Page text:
Ooh ooh. I love this question. It makes me want to start experimenting immediately, especially since it's hot as a sea turtle's armpit in D.C. I'll be doing something on frozen cocktails for the next column, but as to ice cream cocktails ... I'd love to play with bourbon and a salted caramel shake -- or a banana ice cream with a beautiful dark rum like Gosling's. Or how about dipping homemade creamsicles in Campari?

It might also be fun to try some classic cocktail flavors in ice cream form -- say a mint julep sundae using a reduced bourbon syrup (or just straight bourbon if you want to keep the booze!) Or perhaps a Blood and Sand shake using a cherry sorbet, good vermouth/whiskey, and frozen OJ?  



So I'm jumping onto the almond milk kick as it tastes great in my cereal and has less guilt. It is not as fabulous in tea and coffee because it isn't creamy. I was just wondering if it is as beneficial as I've heard it toted. And more importantly, can it be a substitute for milk in baking, such as in your individual fruit cobblers?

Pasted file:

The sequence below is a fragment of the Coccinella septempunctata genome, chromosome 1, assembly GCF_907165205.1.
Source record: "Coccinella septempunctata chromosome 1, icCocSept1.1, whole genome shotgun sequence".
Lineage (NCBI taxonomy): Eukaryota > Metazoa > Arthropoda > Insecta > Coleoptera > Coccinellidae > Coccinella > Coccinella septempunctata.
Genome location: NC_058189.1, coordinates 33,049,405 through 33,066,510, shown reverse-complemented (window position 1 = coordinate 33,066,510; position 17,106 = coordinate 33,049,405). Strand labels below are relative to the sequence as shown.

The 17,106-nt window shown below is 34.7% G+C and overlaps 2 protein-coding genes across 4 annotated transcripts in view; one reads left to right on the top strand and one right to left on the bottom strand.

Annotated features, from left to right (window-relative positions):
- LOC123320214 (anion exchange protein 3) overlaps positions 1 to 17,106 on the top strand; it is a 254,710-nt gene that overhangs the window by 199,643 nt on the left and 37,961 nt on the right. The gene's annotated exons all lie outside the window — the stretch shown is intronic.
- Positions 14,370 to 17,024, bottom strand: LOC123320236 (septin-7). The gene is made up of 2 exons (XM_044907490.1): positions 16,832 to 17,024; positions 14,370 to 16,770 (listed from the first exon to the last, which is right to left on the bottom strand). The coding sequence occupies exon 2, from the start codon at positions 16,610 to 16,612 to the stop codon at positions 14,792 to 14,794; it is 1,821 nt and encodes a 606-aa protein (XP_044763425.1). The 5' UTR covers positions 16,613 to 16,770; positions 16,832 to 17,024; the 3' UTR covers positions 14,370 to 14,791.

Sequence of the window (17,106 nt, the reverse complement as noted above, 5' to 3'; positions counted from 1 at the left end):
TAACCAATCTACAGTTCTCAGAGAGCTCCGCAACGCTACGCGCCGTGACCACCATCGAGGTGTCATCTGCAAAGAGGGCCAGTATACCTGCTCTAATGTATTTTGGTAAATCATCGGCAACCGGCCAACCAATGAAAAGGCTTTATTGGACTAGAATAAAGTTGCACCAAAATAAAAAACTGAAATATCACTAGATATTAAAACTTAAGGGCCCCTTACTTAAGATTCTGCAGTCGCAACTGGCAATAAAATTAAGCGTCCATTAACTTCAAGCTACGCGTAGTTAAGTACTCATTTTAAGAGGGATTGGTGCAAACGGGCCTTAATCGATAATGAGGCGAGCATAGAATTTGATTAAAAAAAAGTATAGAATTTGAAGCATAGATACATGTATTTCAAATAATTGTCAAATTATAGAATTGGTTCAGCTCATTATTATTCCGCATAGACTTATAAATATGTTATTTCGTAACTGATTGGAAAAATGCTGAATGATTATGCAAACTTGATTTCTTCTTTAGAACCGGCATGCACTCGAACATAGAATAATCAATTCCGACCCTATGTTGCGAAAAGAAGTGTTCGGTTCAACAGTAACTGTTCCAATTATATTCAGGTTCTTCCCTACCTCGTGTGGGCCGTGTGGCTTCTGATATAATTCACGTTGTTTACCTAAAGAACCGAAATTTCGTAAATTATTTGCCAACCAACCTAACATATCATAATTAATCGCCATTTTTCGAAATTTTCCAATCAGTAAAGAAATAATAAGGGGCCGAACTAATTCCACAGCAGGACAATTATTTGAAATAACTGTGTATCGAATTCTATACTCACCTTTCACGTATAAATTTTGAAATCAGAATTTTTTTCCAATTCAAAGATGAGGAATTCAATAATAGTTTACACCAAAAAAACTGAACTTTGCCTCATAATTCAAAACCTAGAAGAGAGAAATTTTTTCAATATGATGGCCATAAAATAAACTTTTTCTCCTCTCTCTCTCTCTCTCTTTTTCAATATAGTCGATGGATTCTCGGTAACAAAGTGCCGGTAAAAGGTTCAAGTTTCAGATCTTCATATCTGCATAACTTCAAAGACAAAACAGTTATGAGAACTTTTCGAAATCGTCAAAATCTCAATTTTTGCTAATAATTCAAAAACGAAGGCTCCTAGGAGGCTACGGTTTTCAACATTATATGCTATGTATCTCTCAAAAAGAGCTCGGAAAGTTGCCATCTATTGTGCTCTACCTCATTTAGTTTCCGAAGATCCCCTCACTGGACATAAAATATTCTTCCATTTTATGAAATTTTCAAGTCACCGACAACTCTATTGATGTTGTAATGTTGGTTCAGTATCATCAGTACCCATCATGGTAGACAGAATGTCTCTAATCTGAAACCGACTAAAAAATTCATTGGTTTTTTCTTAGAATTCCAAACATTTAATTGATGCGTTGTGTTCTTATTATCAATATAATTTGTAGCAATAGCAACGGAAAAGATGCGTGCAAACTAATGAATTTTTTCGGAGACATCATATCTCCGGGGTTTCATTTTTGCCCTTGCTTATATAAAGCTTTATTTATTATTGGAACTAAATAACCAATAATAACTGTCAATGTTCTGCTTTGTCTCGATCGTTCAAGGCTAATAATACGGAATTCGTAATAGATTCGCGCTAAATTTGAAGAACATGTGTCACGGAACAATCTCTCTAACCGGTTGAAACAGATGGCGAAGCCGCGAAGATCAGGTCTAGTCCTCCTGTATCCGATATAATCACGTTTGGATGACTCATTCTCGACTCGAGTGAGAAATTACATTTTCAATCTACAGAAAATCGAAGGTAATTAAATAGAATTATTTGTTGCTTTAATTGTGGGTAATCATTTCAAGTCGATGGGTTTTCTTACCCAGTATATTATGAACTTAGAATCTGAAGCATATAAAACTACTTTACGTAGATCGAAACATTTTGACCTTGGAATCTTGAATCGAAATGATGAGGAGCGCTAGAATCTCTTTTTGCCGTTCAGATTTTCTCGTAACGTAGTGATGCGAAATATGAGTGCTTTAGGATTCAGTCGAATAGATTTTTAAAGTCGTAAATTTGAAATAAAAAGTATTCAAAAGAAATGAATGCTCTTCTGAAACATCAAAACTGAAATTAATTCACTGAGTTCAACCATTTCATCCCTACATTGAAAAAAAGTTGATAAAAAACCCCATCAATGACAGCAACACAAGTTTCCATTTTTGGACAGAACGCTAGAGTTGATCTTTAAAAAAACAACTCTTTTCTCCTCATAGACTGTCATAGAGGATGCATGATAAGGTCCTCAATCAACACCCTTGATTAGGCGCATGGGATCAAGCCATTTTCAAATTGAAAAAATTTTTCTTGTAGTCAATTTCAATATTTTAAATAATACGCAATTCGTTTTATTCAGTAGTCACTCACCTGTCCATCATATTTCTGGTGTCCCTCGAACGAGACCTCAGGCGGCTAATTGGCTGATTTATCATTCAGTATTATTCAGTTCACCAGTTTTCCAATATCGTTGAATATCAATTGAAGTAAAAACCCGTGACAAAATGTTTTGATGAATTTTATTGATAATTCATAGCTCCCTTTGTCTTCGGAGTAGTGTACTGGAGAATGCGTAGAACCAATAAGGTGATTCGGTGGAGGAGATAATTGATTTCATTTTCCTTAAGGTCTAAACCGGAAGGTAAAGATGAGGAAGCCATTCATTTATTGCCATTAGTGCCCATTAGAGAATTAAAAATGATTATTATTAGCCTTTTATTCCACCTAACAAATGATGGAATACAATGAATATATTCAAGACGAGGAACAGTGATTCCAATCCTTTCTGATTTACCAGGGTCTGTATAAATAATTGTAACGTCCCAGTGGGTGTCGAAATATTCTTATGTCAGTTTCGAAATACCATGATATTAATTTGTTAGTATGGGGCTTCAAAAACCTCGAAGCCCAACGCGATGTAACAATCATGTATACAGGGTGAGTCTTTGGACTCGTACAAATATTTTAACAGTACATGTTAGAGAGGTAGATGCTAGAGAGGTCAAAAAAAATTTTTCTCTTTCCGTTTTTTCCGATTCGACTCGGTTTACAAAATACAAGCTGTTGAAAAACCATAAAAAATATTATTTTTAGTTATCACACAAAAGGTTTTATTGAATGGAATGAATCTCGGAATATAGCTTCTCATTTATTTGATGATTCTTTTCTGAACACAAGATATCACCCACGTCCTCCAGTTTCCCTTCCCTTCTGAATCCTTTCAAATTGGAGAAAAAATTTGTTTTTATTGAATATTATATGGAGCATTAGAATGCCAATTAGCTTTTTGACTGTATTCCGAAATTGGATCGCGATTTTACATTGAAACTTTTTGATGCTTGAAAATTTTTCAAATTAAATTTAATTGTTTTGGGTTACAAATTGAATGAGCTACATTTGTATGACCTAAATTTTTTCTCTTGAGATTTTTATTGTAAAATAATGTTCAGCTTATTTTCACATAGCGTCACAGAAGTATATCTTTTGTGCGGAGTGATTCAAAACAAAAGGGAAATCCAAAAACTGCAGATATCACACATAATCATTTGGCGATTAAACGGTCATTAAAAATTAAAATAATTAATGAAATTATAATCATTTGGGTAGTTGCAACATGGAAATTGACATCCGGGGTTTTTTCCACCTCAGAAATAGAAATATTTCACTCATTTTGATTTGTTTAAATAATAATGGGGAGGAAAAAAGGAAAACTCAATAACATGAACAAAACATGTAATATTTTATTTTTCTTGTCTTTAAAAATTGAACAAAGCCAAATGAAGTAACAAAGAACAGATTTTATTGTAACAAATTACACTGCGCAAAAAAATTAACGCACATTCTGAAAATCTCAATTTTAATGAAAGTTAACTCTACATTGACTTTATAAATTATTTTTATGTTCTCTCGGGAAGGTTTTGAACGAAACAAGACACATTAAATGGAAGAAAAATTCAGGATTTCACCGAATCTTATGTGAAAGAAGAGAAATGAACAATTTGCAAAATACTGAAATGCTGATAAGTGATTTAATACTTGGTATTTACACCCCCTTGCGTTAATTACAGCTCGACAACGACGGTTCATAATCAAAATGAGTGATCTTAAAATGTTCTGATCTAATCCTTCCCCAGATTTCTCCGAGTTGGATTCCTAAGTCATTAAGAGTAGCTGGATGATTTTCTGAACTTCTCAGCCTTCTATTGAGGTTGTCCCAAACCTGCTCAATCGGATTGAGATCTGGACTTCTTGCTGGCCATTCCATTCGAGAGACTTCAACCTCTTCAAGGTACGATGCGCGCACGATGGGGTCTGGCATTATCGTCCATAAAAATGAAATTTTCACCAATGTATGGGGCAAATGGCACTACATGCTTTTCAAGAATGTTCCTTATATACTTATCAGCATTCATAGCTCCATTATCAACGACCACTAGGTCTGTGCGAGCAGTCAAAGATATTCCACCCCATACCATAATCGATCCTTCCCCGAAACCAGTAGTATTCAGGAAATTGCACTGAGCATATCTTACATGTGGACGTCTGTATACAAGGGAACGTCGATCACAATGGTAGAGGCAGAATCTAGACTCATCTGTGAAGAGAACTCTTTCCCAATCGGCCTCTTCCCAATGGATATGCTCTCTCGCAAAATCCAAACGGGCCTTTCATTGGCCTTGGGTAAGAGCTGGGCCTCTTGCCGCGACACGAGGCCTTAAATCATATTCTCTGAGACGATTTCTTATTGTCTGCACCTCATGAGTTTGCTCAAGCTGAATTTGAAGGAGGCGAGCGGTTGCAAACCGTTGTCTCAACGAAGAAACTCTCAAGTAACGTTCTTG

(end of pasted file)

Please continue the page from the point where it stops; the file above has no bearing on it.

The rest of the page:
I like nut milks, although I don't bake with them. I would imagine you can use it for baking in those biscuits nicely!

Hi there! Thanks for the ice cream recipes! I have a question -- what happens to the texture and consistency of the ice cream base if you reduce the number of egg yolks?

Yolks provide richess and emulsify the ice cream. If you reduce them, you likely won't be as satisfied with the result. I generally try to use the minimum, which keeping the ice cream super-creamy and smooth.

What kind of ice cream do Parisians like the best? Are there any wildly popular chains or trends right now? Will they do ice cream floats?

There are no 'floats' for ice cream in Paris, but they tend to like single flavors, and not big mix-ups. One exception is Henri at Glazed, the ice cream truck. He's got some great flavors, although you have to track him down. But he's worth a look.